Critical Vulnerability Discovered in 2011 Qualcomm Code

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There is a critical security vulnerability present in some Android devices based around a piece of Qualcomm code that has existed from at least 2011 and now referred to as CVE-2016-2060. The vulnerability was discovered by FireEye's security research team and is associated with the ability for malicious code to exploit a local privilege escalation bug associated with the built-in user radio. This means that an attacker could look through sensitive device information and modify important settings on the handset. Qualcomm's software package is available from the Code Aurora Forum and has been incorporated into the Android Open Source Project, often known as AOSP. Qualcomm introduced the vulnerability when they incorporated a suite of new APIs, application programmable interfaces, as part of additional tethering functionality incorporated into Android. Qualcomm modified the "netd" daemon, which in turn modifies a number of the services that will be running on an Android device. The vulnerability allows an "unsanitised" command to be executed, which could be used to inject malicious code into sensitive parts of the device as well as a number of permissions not available to third party applications, including the ability to act as the Bluetooth administrator, change the APN settings and disable the lock screen. This means that if the device is compromised, there is no indication to the end-user that there's an issue.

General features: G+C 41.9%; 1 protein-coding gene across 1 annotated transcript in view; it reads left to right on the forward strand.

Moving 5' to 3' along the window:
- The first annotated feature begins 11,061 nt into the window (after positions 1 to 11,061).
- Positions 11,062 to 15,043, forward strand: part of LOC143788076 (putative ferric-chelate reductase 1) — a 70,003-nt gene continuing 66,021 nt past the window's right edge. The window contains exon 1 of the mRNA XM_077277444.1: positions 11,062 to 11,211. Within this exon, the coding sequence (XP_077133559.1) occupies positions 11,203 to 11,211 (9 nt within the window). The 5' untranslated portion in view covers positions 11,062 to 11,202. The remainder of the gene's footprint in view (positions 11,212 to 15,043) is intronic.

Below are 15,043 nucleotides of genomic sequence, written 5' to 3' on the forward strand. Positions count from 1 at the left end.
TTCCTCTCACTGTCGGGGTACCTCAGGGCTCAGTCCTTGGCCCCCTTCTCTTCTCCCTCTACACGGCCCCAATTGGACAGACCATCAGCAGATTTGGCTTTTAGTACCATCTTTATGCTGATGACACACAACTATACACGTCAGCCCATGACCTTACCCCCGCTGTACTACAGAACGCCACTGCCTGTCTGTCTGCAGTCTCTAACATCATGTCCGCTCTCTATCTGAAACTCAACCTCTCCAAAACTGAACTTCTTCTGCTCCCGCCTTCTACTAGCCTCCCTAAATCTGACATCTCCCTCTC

Unfortunately, it is not known how many Android devices could be impacted by this critical vulnerability. Many manufacturers of many devices have used either the Qualcomm code or a Qualcomm chipset in their devices. Android 2.3 Gingerbread was originally released in 2011 and FireEye have identified the critical weakness present in at least Android Lollipop (5.0), KitKat (4.4) and Jellybean (4.3) versions. Any fork of Android that includes the Qualcomm-modified netd daemon could be potentially at risk, which includes CyanogenMod. Qualcomm were informed of the weakness back in January 2016 and worked in conjunction with FireEye to fix it, providing a fix for the issue in March 2016. The patch for the issue has been included in the May 2016 security fix patch as released by Google. From Android 4.4 KitKat and later, Android includes a number of security enhancements designed to restrict access to sensitive parts of the device and will help contain the potential damage from compromised devices. Google have stated that no Nexus device was or is at risk of the vulnerability but the FireEye team explain in their technical blog that manufacturers adjust how their devices operate at a detailed level and it is difficult to know what a malicious application could do to a device.

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It's encouraging to see that Google acted on the changes implemented into Android, although it has taken over four months for the patch to reach the market. Unfortunately, a great many devices with this vulnerability are unlikely to receive the security patch. And until we have a widespread attack on Android devices, manufacturers and carriers are unlikely to patch older devices with the latest security updates.